This optimization will minimize the total time necessary for all the execution states. To minimize the time required for the update states, the threads are allocated to processors, such that the sum of all cost items U is minimized: Given, Ui p, the sum of U of all outgoing edges of the threads assigned to process P in delta cycle i and.Mi is the maximum Ui p over all processors, determine the assignment such that ΣMi over all delta cycles is minimized.

By applying graph transformations, better solutions can be found:

    • Delta delay insertion: by insertion of delta delays, the processor load can be better balanced. For example, delaying T4 over 1 delta cycle will not change the result, but may improve processor balancing.
    • Thread grouping: A thread group is defined as a group of threads with the same sensitivity list. The threads in a thread group can be considered as a single thread that executes the sequence of threads in the group (the order is not relevant). The advantage of thread grouping is that the number of times that the scheduler is invoked is minimized.
    • Thread clustering: Optimization over delta cycle boundaries.
    • Thread splitting: Splitting a thread into more threads can also reduce the processor idle time. This is also an optimization over delta cycle boundaries that requires further study.
    • Process memory allocation: In principle, threads could exchange information through shared variables, if they are assigned to the same processor.
      OS Generation

Based the input of the previous steps, a custom (micro) operating system of each processor 4 can be generated. This operating system takes care of the scheduling of the threads and the Update functionality. The custom operating system is generated e.g. in form of C code, that is compiled by a suitable compiler such as Chess.

The compiler in accordance with the present invention compiles application programs which are compatible with any of the implementations of delta cycle convergence described. That is the compiled program either contains instructions and commands for executing delta cycle convergence or produces a compiled program which is compatible with delta cycle convergence carried out in an alternative way (such as e.g. by means of a hardware scheduling unit).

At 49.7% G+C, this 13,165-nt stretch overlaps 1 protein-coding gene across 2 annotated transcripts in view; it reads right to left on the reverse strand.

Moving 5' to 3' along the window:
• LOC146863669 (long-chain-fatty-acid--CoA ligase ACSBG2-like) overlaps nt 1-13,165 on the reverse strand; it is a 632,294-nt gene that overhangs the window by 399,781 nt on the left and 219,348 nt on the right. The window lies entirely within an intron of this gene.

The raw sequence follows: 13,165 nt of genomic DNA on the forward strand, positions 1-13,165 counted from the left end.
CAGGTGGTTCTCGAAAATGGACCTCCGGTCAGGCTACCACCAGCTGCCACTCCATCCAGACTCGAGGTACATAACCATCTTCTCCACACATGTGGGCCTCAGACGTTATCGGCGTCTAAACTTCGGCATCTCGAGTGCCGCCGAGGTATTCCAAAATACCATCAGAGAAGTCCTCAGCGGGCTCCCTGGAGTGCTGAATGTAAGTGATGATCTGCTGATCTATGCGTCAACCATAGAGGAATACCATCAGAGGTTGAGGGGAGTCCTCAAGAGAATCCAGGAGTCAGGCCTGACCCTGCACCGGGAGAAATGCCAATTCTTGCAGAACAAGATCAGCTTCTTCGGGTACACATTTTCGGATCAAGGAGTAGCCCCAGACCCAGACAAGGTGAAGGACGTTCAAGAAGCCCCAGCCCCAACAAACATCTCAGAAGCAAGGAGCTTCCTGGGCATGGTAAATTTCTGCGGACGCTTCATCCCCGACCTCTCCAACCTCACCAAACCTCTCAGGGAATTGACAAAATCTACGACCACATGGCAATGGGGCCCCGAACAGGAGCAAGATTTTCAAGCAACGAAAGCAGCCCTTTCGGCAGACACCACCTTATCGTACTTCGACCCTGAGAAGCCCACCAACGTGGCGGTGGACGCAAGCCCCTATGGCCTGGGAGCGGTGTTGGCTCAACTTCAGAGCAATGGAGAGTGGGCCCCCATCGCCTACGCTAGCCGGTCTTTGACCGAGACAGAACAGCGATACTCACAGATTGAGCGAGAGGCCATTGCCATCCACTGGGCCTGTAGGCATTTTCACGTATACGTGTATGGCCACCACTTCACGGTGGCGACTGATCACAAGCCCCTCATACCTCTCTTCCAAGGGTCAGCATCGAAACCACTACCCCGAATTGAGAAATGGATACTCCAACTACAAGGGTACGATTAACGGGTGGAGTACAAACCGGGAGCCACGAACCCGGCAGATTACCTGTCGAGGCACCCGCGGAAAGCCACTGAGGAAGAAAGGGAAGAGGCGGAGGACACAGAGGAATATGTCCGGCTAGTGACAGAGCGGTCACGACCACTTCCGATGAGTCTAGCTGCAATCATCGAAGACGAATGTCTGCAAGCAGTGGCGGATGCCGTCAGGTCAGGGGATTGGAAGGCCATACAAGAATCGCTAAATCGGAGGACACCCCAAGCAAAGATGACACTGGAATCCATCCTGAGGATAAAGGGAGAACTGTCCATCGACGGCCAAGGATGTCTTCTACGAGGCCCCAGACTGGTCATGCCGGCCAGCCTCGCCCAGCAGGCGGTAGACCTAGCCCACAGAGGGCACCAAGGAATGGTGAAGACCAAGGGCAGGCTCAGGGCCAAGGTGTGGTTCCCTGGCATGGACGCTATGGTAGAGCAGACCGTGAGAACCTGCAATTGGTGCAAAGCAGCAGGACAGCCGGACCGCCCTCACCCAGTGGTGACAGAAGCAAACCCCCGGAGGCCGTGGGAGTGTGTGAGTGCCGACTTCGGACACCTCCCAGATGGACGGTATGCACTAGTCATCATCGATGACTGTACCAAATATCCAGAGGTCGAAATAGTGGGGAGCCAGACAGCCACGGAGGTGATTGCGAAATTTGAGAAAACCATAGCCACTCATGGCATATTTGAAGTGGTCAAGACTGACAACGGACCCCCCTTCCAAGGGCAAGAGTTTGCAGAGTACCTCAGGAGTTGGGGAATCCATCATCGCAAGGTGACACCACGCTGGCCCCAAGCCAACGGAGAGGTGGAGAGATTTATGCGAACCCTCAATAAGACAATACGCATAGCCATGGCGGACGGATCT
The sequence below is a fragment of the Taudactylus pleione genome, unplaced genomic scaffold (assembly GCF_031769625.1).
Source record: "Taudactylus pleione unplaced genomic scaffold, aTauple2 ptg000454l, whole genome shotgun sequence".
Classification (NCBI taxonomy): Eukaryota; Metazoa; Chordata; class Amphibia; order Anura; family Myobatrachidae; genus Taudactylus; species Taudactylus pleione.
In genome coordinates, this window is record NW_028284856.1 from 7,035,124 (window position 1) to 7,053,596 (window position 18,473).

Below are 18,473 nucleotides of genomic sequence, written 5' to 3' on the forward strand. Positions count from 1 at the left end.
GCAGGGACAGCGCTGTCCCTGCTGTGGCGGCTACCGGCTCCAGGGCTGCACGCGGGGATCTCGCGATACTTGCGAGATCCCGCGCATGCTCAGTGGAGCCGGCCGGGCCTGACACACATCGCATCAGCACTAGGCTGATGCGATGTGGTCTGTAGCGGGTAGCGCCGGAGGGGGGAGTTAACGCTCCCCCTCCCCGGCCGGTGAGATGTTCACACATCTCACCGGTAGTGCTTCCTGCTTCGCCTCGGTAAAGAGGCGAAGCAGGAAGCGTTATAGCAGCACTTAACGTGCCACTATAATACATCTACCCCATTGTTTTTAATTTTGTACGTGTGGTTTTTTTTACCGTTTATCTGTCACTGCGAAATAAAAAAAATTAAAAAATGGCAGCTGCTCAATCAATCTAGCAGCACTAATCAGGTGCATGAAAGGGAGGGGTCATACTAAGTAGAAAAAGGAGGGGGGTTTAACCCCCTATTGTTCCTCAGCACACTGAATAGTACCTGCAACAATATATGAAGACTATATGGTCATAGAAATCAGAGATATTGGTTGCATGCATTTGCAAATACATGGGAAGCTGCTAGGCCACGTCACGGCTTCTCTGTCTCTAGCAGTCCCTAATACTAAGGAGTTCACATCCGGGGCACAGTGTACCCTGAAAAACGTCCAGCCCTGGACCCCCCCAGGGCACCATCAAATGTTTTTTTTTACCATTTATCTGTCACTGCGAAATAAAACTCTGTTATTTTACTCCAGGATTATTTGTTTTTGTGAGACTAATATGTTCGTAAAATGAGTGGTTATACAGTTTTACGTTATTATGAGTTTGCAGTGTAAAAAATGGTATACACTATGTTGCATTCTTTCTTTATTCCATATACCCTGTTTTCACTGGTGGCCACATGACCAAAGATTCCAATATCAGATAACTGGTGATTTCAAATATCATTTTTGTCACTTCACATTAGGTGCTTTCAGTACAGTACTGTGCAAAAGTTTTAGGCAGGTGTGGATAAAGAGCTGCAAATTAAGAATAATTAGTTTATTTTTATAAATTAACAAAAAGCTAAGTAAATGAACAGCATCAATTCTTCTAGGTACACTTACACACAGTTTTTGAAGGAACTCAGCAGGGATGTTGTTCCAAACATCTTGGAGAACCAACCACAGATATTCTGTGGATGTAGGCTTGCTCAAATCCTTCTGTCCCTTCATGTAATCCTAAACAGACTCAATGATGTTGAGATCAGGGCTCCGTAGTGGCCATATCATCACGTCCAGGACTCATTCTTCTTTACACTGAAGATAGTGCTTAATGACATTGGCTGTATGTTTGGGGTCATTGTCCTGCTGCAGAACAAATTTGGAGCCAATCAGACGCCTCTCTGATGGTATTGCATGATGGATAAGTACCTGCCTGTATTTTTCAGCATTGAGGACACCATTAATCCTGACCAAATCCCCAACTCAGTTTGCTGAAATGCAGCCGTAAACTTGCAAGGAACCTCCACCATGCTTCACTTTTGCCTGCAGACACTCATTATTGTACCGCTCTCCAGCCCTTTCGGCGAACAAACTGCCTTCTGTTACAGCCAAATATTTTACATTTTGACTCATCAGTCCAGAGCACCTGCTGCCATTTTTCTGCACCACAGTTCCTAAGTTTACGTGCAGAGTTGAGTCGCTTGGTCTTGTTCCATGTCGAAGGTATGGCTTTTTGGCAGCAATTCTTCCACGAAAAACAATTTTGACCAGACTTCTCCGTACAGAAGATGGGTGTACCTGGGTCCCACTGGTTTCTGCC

CPPA Optimized for Delta Cycle Convergence

The delta cycle convergence procedure in accordance with the present invention and as shown in FIGS. 35 and 36 is carried out by programming processors 4.

Two types of communication between processors 4 can be distinguished:

    • Functional connections (signals) between threads. This type of communication is performed via the packet switched network 1 during the update phase.
    • Synchronization between processors. Synchronization is done by the NOR and the AOR flag as described in FIG. 35.
      Synchronization Implementation

The NOR and AOR flags can be implemented in several ways. The only requirement is that they behave as follows:

    • NOR: Behaves as a logical AND gate, of which each processor controls one input. As long as a processor is running, it pulls its input low. When it finishes, it drives a one. By consequence, the NOR flag will go high when all processors drive a one, or all processors have finished a delta cycle.
    • AOR: Behaves as a logical OR gate, of which each processor controls one input. When a processor is ready (at least one thread has been triggered and will be executed in the next delta cycle; this can easily be evaluated during the update phase), it drives a one on its input. When none of the threads are triggered, it drives a zero. When there isn't any thread that has been triggered, the AOR signal will be zero. That is the trigger for the GTNT process to increment the time up to the next clock event. Note that the number of delta cycles between two time increments, is always less than or equal to the depth of the sensitivity graph. So one embodiment of the present invention is a scheduler in which the GTNT thread is triggered every N cycles, N being the depth of the sensitivity graph. In that case the AOR flag implementation is in fact an alarm that becomes active every N cycles. This embodiment does not require any communication between processors for AOR, but is sub-optimal, in the sense that more delta cycles will be executed than absolutely necessary.
      Straight Forward AND/OR